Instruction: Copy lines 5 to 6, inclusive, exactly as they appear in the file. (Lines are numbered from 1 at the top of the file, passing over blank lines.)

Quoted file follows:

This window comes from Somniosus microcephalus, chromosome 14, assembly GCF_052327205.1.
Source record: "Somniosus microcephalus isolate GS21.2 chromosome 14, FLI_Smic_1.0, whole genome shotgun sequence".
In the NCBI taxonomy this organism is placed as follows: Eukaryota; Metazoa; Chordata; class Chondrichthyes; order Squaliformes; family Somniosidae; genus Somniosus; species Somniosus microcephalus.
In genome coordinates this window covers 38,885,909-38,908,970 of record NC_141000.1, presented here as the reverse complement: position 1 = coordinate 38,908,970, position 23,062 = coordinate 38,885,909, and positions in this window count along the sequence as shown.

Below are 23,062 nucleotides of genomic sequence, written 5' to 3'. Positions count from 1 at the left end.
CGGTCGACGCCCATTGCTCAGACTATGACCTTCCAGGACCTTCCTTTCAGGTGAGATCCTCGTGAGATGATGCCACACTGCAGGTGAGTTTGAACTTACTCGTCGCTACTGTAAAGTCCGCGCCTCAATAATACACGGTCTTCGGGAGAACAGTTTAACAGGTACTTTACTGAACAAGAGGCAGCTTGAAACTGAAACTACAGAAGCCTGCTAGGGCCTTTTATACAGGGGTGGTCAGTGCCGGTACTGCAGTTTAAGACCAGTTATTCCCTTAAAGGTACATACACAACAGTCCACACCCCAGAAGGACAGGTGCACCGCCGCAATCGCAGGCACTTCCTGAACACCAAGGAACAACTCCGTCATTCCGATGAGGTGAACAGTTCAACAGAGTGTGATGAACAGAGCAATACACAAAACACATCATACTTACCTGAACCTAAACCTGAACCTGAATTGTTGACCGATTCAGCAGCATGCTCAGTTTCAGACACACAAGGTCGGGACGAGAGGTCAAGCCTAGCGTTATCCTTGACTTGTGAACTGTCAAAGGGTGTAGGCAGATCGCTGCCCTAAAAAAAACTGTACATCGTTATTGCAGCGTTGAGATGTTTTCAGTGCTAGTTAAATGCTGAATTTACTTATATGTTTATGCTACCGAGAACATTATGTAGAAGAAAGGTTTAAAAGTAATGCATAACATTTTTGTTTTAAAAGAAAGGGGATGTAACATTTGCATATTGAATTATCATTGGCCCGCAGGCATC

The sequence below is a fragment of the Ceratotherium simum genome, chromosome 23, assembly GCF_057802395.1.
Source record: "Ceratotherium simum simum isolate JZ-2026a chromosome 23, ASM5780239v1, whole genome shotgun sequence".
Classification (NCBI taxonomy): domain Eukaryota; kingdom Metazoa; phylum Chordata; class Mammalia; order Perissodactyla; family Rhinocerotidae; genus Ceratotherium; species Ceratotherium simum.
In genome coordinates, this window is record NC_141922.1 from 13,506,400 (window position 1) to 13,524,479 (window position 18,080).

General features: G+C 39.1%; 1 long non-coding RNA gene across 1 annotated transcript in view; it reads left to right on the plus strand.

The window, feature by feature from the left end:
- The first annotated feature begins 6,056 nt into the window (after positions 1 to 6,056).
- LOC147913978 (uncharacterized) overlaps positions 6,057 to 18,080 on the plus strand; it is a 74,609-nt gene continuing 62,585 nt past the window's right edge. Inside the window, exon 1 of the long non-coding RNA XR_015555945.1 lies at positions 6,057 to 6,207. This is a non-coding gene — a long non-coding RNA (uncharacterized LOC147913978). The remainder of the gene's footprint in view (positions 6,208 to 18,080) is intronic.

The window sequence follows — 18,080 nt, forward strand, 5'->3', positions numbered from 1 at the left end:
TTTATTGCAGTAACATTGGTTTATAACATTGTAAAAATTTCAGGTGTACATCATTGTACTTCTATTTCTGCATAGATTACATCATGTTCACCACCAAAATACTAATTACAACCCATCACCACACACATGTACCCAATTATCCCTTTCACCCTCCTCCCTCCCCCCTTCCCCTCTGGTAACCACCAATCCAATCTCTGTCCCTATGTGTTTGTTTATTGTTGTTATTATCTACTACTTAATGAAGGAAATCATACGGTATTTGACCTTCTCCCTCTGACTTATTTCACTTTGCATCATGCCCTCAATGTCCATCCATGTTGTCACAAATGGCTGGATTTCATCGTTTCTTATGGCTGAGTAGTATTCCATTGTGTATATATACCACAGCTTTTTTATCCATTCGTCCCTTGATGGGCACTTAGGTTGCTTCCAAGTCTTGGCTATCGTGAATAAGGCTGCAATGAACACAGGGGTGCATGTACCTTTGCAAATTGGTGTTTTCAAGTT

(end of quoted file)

Below are 23,062 nucleotides of genomic sequence, written 5' to 3'. Positions count from 1 at the left end.
CGGTCGACGCCCATTGCTCAGACTATGACCTTCCAGGACCTTCCTTTCAGGTGAGATCCTCGTGAGATGATGCCACACTGCAGGTGAGTTTGAACTTACTCGTCGCTACTGTAAAGTCCGCGCCTCAATAATACACGGTCTTCGGGAGAACAGTTTAACAGGTACTTTACTGAACAAGAGGCAGCTTGAAACTGAAACTACAGAAGCCTGCTAGGGCCTTTTATACAGGGGTGGTCAGTGCCGGTACTGCAGTTTAAGACCAGTTATTCCCTTAAAGGTACATACACAACAGTCCACACCCCAGAAGGACAGGTGCACCGCCGCAATCGCAGGCACTTCCTGAACACCAAGGAACAACTCCGTCATTCCGATGAGGTGAACAGTTCAACAGAGTGTGATGAACAGAGCAATACACAAAACACATCATACTTACCTGAACCTAAACCTGAACCTGAATTGTTGACCGATTCAGCAGCATGCTCAGTTTCAGACACACAAGGTCGGGACGAGAGGTCAAGCCTAGCGTTATCCTTGACTTGTGAACTGTCAAAGGGTGTAGGCAGATCGCTGCCCTAAAAAAAACTGTACATCGTTATTGCAGCGTTGAGATGTTTTCAGTGCTAGTTAAATGCTGAATTTACTTATATGTTTATGCTACCGAGAACATTATGTAGAAGAAAGGTTTAAAAGTAATGCATAACATTTTTGTTTTAAAAGAAAGGGGATGTAACATTTGCATATTGAATTATCATTGGCCCGCAGGCATC